The Only Son/There Was a Father: Two Films by Yasujiro Ozu (Criterion)
It’s a cliché by now to call Yasujiro Ozu the most “Japanese” of Japanese directors, even if it is true to a point. The restrained style and quietly contemplative tone of his family dramas are a distinct and deliberate break from the western conventions that informed the work of his contemporaries (and, for that matter, his own early films), a concerted effort to reflect conservative Japanese ideals and mores. But the cliché misses a defining component of his films, namely that they are utterly contemporary to their times.
Where Akira Kurosawa and Kenji Mizoguchi found international recognition with historical adventures and elegant period dramas about samurai warriors, royal figures, and fallen heroes, Ozu exclusively made contemporary films. His quietly understated family dramas and comedies take place in the modest homes and workplaces of everyday citizens trying to make a life for themselves and their children. His films are a veritable survey of Japanese society from the late 1920s to the early 1960s, a society straddling an age-old culture of expectations and codes of conduct on the one hand, and the stresses and demands of the modern world and its international influences on the other. The homes of our characters are models of simplicity and austerity, but just outside their windows are the smokestacks of industrial factories, roofs decorated with TV aerials, and webs of power lines and telephone poles hanging across the sky. These are the elements most often featured in his famous “pillow shots,” glimpses of the world around his characters which “cushion” the space between scenes which are among the most beautiful still life moments seen in 20th century cinema.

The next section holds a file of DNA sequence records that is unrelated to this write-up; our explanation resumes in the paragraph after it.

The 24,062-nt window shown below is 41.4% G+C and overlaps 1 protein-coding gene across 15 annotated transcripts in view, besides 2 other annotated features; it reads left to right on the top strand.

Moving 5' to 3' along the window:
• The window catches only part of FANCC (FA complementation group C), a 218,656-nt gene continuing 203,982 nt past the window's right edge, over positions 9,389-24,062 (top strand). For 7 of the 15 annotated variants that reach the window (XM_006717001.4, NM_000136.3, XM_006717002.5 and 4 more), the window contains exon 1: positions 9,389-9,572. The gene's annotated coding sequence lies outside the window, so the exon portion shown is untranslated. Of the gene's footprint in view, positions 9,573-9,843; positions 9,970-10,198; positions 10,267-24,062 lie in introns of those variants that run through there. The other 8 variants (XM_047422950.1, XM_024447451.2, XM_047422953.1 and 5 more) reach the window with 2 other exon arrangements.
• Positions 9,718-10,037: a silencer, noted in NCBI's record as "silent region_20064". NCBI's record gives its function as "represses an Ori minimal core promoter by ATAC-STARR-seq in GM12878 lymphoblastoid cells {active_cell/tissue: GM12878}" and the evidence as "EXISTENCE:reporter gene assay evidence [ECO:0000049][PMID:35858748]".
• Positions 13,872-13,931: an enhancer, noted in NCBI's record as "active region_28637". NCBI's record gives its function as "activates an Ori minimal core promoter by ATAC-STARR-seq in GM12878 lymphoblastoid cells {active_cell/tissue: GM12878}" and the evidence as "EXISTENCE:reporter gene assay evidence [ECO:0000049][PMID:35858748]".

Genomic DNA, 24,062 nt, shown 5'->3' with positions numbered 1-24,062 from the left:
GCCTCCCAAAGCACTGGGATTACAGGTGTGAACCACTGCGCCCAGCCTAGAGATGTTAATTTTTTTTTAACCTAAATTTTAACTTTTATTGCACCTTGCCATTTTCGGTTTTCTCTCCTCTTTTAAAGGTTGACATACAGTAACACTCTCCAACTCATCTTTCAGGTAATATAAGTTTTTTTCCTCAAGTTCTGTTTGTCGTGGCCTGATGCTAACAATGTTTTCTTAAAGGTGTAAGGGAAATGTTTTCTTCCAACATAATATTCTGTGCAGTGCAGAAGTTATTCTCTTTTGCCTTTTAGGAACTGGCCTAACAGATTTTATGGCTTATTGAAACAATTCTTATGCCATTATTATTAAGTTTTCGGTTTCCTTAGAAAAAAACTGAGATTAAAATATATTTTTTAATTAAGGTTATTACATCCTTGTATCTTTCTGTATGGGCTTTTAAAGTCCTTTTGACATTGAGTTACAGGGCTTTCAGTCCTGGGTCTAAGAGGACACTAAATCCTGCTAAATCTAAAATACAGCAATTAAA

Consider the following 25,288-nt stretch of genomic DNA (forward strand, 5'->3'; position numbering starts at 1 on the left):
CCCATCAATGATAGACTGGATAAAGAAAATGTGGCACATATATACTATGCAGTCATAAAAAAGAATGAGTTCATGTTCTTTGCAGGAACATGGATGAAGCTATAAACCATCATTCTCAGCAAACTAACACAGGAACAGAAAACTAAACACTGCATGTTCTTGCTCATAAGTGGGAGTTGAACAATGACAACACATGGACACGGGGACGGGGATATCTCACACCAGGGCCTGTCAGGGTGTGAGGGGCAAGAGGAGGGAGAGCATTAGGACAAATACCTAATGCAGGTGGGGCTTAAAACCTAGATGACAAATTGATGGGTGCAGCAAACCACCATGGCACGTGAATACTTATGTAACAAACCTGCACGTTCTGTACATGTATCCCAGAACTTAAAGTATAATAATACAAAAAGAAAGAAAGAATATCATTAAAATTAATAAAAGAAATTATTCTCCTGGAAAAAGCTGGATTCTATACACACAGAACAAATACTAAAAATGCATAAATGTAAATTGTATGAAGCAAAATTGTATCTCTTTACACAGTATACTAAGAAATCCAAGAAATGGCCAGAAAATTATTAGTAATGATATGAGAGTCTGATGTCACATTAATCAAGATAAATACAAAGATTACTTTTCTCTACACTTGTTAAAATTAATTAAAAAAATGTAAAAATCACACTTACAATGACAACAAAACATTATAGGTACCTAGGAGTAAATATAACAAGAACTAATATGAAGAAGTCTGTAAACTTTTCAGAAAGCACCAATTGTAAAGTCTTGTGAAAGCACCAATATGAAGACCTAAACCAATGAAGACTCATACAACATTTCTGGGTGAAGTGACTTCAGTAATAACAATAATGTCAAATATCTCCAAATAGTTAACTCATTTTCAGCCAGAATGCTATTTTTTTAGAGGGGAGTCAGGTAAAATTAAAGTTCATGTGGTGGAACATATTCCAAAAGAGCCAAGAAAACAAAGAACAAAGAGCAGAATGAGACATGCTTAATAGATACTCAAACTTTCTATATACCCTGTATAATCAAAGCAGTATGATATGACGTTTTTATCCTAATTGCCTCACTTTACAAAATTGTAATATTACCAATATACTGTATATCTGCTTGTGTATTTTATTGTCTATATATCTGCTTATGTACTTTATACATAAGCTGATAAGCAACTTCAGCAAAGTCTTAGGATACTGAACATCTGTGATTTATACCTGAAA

This double feature is a beautiful match-set of dramas in duty and sacrifice, but the difference in years in which they are both made and set (one is1936, the other 1942), in both the development of Ozu and the national character of Japan, creates distinctive contrasts in otherwise similar stories of widowed parents, only children, expectations and responsibilities.
There Was a Father (1942) is an indisputable masterpiece, a work of grace and simplicity that feels as timeless now as it was timely then. Chishu Ryu (Ozu’s longtime leading man and cinematic alter-ego) is Shuhei, schoolteacher and devoted single father to dutiful and adoring son Ryohei (Haruhiko Tsuda), who will follow in his father’s footsteps (national service aside, you gotta love a film where teaching the future generation is seen as one of the highest callings), even as that path separates them but for too few and too brief reunions over the next decades. Shuhei gives up teaching after one of his students drowns while on school excursion (Ozu’s direction is a model of restraint here: a shot of a shrine, followed by the calm lake, a capsized boat in the water, and then a funeral), a matter of responsibility for him, as is his son’s education. He moves to Tokyo for a job that will put his son through the best schools and the grown Ryohei (now played by Shûji Sano) takes over the responsibility of teaching that his father abandoned years before. Apart from brief visits that each anticipates with great excitement (which is, of course, expressed with all due restraint and dignity), that duty continues to keep them apart. Ozu’s direction is placid and restrained, but under the gentle rhythms and emotional suppression in the name of duty is a complex portrait of sacrifice and responsibility that is endured with obedience but little reward beyond a personal sense of accomplishment.